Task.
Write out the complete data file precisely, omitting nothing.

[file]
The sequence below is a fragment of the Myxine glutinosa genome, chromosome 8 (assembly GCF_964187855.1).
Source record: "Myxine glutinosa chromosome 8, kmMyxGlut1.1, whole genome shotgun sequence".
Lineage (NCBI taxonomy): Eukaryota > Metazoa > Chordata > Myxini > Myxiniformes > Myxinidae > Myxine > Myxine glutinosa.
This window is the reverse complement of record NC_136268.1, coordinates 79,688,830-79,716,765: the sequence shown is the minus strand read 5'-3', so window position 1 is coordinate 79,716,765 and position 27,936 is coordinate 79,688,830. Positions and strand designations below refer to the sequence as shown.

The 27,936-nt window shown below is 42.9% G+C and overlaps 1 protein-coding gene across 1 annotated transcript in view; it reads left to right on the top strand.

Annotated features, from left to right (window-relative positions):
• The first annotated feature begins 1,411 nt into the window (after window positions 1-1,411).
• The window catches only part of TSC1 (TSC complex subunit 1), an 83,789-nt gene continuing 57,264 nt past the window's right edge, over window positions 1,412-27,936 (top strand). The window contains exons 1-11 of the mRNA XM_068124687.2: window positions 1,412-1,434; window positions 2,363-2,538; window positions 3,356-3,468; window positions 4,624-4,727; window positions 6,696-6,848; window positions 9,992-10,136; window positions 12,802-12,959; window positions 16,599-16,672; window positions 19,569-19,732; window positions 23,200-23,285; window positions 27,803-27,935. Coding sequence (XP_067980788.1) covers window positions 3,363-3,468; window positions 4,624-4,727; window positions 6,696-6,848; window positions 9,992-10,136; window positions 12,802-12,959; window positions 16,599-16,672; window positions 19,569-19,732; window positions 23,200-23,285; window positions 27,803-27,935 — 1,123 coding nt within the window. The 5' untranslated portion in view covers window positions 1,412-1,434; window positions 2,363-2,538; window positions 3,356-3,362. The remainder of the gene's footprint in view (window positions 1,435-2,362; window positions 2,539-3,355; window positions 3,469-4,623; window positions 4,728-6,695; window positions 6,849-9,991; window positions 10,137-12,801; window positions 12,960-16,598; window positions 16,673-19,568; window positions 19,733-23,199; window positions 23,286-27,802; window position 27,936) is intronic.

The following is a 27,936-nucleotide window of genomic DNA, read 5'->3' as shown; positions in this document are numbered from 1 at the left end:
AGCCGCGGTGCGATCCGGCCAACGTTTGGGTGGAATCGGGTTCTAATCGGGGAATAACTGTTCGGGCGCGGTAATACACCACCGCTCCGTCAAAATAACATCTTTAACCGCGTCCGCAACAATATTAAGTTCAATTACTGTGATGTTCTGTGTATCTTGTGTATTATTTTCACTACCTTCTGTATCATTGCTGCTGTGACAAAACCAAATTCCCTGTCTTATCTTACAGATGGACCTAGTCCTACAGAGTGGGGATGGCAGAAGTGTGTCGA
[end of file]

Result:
The sequence below is a fragment of the Myxine glutinosa genome, chromosome 8 (assembly GCF_964187855.1).
Source record: "Myxine glutinosa chromosome 8, kmMyxGlut1.1, whole genome shotgun sequence".
Lineage (NCBI taxonomy): Eukaryota > Metazoa > Chordata > Myxini > Myxiniformes > Myxinidae > Myxine > Myxine glutinosa.
This window is the reverse complement of record NC_136268.1, coordinates 79,688,830-79,716,765: the sequence shown is the minus strand read 5'-3', so window position 1 is coordinate 79,716,765 and position 27,936 is coordinate 79,688,830. Positions and strand designations below refer to the sequence as shown.

The 27,936-nt window shown below is 42.9% G+C and overlaps 1 protein-coding gene across 1 annotated transcript in view; it reads left to right on the top strand.

Annotated features, from left to right (window-relative positions):
• The first annotated feature begins 1,411 nt into the window (after window positions 1-1,411).
• The window catches only part of TSC1 (TSC complex subunit 1), an 83,789-nt gene continuing 57,264 nt past the window's right edge, over window positions 1,412-27,936 (top strand). The window contains exons 1-11 of the mRNA XM_068124687.2: window positions 1,412-1,434; window positions 2,363-2,538; window positions 3,356-3,468; window positions 4,624-4,727; window positions 6,696-6,848; window positions 9,992-10,136; window positions 12,802-12,959; window positions 16,599-16,672; window positions 19,569-19,732; window positions 23,200-23,285; window positions 27,803-27,935. Coding sequence (XP_067980788.1) covers window positions 3,363-3,468; window positions 4,624-4,727; window positions 6,696-6,848; window positions 9,992-10,136; window positions 12,802-12,959; window positions 16,599-16,672; window positions 19,569-19,732; window positions 23,200-23,285; window positions 27,803-27,935 — 1,123 coding nt within the window. The 5' untranslated portion in view covers window positions 1,412-1,434; window positions 2,363-2,538; window positions 3,356-3,362. The remainder of the gene's footprint in view (window positions 1,435-2,362; window positions 2,539-3,355; window positions 3,469-4,623; window positions 4,728-6,695; window positions 6,849-9,991; window positions 10,137-12,801; window positions 12,960-16,598; window positions 16,673-19,568; window positions 19,733-23,199; window positions 23,286-27,802; window position 27,936) is intronic.

The following is a 27,936-nucleotide window of genomic DNA, read 5'->3' as shown; positions in this document are numbered from 1 at the left end:
AGCCGCGGTGCGATCCGGCCAACGTTTGGGTGGAATCGGGTTCTAATCGGGGAATAACTGTTCGGGCGCGGTAATACACCACCGCTCCGTCAAAATAACATCTTTAACCGCGTCCGCAACAATATTAAGTTCAATTACTGTGATGTTCTGTGTATCTTGTGTATTATTTTCACTACCTTCTGTATCATTGCTGCTGTGACAAAACCAAATTCCCTGTCTTATCTTACAGATGGACCTAGTCCTACAGAGTGGGGATGGCAGAAGTGTGTCGA